When it comes to charity, the truth is there are some all time classics. Bring and buy sales, bikini car washes, standing outside a shopping mall in a giant dog costume carrying a bucket, and flying in the cream of eighties pop music for a musical extravaganza.
But the all time classic, the iconic fundraising activity, will always be the man sitting in a bath of baked beans. We don’t know why somebody sitting in a tub of haricot beans and tomato sauce is the first thing we think of when it comes to generating money for charity, but it is, and that doesn’t look to be changing any time soon.
So the question is- do you have what it takes? Do you have the stamina, the drive, the determination and the beans to succeed? Just how many rhymes about farting, or puns on the word “saucy” can you take?
Fortunately, we’re here to guide you through the entire harrowing process.
Step One: Preparation
As the old proverb goes: To sit in a bath full of baked beans, one must first have a bath full of baked beans. So the first question you need to ask is, how many beans am I going to need? Brace yourself, there’s some maths coming up.
Well, your average tin of beans is going to be about 441.786 cubic centimetres in volume (determined using a tape measure, a tin of beans and a calculator). While your average bath, according to the H2ouse water conservation website, can contain 24 gallons (109.104 litres) of water. One litre is exactly 1000 cubic centimetres, so to fill your bath you’re going to need 246 tins of beans to fill your bath, give or take a tin. You may also need to subtract some beans to make room for your own volume, which we’re really not here to comment on.
A quick visit to the Tesco website tells us the cheapest baked beans on offer come in at 27 pence a tin, so it’s going to cost you £66.42 to fill your bath with beans. So before going ahead with this you need to ask yourself, how much more than £66.42 do I think I can raise by sitting in a bath full of beans? And will it be worth it?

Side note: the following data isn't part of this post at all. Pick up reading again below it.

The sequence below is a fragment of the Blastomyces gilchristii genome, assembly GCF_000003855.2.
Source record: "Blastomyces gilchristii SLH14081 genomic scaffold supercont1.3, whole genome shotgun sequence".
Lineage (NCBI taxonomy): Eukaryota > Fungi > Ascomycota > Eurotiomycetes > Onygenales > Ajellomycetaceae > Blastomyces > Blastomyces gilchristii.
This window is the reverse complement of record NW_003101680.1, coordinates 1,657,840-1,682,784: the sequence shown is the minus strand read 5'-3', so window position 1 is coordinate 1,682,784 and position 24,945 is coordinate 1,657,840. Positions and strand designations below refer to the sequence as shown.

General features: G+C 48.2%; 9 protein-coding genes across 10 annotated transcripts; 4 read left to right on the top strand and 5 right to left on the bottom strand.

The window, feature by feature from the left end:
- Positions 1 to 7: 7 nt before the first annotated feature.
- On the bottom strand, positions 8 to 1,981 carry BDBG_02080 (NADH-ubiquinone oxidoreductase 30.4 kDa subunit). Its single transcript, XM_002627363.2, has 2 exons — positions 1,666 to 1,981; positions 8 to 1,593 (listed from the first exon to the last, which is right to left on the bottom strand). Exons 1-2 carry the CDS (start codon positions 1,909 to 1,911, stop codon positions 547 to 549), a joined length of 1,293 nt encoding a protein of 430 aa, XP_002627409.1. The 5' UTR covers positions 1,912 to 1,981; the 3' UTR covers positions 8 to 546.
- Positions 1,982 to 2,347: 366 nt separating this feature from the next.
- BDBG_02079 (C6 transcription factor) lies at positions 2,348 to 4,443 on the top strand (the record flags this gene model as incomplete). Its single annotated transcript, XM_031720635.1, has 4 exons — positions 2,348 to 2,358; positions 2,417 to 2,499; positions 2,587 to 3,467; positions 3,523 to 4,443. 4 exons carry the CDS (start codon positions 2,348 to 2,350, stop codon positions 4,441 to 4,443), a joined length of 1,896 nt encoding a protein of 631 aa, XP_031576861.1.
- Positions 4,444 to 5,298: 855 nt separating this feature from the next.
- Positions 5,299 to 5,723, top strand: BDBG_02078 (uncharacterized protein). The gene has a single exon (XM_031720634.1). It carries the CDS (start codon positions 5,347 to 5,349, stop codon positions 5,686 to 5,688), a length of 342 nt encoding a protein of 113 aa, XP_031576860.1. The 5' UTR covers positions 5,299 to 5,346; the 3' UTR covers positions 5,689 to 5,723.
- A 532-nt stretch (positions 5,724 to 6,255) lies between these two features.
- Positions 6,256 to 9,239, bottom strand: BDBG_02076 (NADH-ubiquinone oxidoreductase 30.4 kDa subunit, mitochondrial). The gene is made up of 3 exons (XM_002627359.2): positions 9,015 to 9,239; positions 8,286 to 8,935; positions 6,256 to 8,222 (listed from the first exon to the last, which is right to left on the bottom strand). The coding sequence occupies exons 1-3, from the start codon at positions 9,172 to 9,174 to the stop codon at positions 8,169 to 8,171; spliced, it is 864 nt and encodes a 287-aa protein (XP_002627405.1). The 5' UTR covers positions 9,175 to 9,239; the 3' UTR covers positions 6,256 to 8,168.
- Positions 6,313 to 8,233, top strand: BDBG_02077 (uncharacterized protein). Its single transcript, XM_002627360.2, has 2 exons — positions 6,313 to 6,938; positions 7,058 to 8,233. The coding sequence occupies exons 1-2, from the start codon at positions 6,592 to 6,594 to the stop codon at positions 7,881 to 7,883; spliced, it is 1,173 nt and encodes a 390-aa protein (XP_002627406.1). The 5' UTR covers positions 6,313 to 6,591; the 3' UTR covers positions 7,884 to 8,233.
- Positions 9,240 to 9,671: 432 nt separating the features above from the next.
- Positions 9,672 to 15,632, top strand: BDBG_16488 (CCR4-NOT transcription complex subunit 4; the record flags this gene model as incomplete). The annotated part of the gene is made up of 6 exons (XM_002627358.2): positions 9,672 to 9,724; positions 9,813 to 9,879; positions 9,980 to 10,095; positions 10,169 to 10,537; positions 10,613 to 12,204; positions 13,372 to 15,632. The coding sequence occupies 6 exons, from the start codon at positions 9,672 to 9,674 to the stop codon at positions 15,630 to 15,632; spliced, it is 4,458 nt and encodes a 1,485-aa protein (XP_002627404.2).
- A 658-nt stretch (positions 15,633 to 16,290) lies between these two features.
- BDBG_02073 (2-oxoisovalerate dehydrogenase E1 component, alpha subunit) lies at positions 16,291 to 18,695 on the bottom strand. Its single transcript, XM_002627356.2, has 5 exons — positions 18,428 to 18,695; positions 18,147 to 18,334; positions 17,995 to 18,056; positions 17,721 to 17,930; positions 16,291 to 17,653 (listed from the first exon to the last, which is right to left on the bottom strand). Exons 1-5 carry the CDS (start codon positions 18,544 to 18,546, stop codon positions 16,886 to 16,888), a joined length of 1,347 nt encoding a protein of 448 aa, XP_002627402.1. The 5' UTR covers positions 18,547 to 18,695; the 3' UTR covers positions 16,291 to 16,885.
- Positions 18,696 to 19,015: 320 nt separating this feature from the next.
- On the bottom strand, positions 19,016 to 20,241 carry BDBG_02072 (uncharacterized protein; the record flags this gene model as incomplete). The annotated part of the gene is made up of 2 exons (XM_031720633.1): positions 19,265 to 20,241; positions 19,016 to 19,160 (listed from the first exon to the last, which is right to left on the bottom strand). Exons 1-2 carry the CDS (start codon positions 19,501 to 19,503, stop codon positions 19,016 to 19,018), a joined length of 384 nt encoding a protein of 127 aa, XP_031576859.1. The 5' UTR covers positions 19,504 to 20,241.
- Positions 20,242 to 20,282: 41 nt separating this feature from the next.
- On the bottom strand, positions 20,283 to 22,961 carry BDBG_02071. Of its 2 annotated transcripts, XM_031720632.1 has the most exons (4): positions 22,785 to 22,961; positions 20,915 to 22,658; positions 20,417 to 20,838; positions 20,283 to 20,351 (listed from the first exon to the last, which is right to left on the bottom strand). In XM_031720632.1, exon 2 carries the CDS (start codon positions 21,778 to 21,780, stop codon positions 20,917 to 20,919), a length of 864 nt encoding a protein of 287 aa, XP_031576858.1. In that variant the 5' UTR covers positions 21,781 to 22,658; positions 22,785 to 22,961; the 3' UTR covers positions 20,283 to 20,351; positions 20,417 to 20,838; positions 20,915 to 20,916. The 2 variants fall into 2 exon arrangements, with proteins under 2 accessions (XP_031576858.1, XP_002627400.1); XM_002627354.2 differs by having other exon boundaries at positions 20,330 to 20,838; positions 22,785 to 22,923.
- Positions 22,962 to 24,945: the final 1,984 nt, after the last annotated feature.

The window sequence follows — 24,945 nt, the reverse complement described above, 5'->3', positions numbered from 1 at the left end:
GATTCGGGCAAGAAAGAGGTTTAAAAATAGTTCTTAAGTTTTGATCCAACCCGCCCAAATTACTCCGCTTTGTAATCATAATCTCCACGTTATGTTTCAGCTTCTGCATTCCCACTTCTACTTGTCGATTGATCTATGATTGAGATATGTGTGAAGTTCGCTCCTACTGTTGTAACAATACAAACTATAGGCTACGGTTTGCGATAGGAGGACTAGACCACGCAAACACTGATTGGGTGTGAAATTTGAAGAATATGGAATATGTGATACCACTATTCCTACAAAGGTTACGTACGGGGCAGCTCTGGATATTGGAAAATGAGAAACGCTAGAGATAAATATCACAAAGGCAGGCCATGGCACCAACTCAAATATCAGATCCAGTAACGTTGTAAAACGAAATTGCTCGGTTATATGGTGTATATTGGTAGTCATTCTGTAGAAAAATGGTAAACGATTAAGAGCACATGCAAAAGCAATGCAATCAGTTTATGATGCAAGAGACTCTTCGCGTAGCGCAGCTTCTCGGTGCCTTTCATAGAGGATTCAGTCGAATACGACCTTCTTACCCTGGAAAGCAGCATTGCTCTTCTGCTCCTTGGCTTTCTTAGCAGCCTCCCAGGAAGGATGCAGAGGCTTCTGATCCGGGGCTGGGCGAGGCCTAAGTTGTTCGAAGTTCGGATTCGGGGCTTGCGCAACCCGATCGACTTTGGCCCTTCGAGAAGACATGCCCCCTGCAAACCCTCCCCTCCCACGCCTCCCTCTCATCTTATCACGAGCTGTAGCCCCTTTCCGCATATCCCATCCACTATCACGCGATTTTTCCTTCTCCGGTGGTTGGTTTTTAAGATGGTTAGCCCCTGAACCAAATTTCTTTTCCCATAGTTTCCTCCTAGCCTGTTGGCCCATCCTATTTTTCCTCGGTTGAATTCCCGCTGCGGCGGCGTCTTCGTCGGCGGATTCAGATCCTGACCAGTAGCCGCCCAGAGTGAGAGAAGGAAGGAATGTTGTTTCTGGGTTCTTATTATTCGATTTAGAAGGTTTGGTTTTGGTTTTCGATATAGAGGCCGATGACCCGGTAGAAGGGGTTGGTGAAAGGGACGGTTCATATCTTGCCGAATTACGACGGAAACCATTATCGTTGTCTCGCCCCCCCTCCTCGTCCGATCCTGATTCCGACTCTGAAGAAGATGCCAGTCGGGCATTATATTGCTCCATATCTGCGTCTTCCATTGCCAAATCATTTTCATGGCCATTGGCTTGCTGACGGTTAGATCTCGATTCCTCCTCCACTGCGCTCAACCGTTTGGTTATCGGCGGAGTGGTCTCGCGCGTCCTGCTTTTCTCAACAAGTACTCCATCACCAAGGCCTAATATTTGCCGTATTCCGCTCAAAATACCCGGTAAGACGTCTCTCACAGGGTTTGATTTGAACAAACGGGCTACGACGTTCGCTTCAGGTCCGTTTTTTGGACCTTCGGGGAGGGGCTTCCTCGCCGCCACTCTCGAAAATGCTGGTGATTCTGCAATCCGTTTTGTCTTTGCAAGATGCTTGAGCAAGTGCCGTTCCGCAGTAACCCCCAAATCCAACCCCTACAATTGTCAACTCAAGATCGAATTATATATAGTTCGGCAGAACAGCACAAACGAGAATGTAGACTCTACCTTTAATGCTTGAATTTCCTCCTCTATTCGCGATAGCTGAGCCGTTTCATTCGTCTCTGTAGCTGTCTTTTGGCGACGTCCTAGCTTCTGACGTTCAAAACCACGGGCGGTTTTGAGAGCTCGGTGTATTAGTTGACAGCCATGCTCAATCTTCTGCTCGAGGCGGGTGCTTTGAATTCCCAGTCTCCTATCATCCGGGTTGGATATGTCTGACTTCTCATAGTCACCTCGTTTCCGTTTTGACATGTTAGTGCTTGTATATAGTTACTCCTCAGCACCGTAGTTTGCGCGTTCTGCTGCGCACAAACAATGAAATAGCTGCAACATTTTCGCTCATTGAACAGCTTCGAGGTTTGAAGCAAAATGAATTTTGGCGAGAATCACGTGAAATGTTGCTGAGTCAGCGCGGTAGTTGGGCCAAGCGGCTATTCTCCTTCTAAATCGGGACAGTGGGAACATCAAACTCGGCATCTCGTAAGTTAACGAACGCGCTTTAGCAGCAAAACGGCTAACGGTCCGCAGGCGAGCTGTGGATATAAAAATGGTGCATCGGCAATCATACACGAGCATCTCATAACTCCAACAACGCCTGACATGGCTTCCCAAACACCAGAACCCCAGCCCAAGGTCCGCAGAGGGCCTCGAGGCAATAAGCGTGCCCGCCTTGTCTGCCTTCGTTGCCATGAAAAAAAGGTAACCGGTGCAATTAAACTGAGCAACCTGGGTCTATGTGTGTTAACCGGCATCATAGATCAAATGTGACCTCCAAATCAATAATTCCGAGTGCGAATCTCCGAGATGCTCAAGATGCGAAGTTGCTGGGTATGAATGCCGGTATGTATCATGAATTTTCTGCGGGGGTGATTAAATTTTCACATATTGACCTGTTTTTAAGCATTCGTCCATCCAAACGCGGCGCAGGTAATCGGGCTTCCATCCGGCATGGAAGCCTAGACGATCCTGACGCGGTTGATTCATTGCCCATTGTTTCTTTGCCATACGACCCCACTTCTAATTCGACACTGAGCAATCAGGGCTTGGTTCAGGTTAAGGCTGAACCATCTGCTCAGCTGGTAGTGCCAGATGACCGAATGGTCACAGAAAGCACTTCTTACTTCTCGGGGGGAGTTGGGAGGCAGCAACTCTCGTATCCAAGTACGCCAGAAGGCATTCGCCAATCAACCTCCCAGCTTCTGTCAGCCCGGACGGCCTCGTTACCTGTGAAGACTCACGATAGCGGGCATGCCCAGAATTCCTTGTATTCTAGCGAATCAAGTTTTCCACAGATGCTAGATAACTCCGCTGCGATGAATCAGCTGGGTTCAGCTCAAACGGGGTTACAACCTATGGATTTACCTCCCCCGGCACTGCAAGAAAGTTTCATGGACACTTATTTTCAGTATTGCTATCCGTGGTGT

Personally, I wouldn’t sit in a bath of beans unless I was sure I could raise another £200 after bean costs.
Step Two: Your Outfit
Okay, so you’ve got your bath full of beans. Next there is a crucial decision you’re going to have to make. First- what are you going to wear? Obviously nothing you ever want clean again. However, even wearing some clothes you don’t mind ruining forever might not be a great idea. They’ll offer you a modicum of decency and comfort as you climb in, but once you’re in the bath of beans, you’re in the bath of beans. Unless you’re going to be half-arsed about at and try to keep your upper body out of the sauce, you really are better off just manning-up and climbing in wearing nothing but your swimming trunks and a smile.
Step Three: The Waiting Game
Get into the beans as quickly as possible. Lowering yourself in slowly will only prolong the agony. As you lower yourself in, you will feel the beans moving aside for you, and rising up to meet you. Do not worry, the beans are not alive.
Slide yourself right up to the neck in the stuff. It’s going to get really cold, and the deeper under the beans you can get, the more insulation you have.
Once you’re in, wriggle about a bit and try to find a position you’re going to be comfortable in for a few hours. Once you’re comfortable, some volunteer nearby will helpfully ladle up a big dollop of beans and drop it right on your head. This may be the most revolting thing to ever happen to you. Just bear in mind that many people have given money to a good cause to see you suffer, so don’t be afraid to scream or maybe cry a little bit.
Then wait. And wait. And watch as people point and laugh. And then wait some more. And remember, you’re doing this all for charity.
This post was written by a guest contributor. About the Author:
Chris Farnell is a freelance writer who covers charity vacancies, environmental and business issues. He loves baked beans.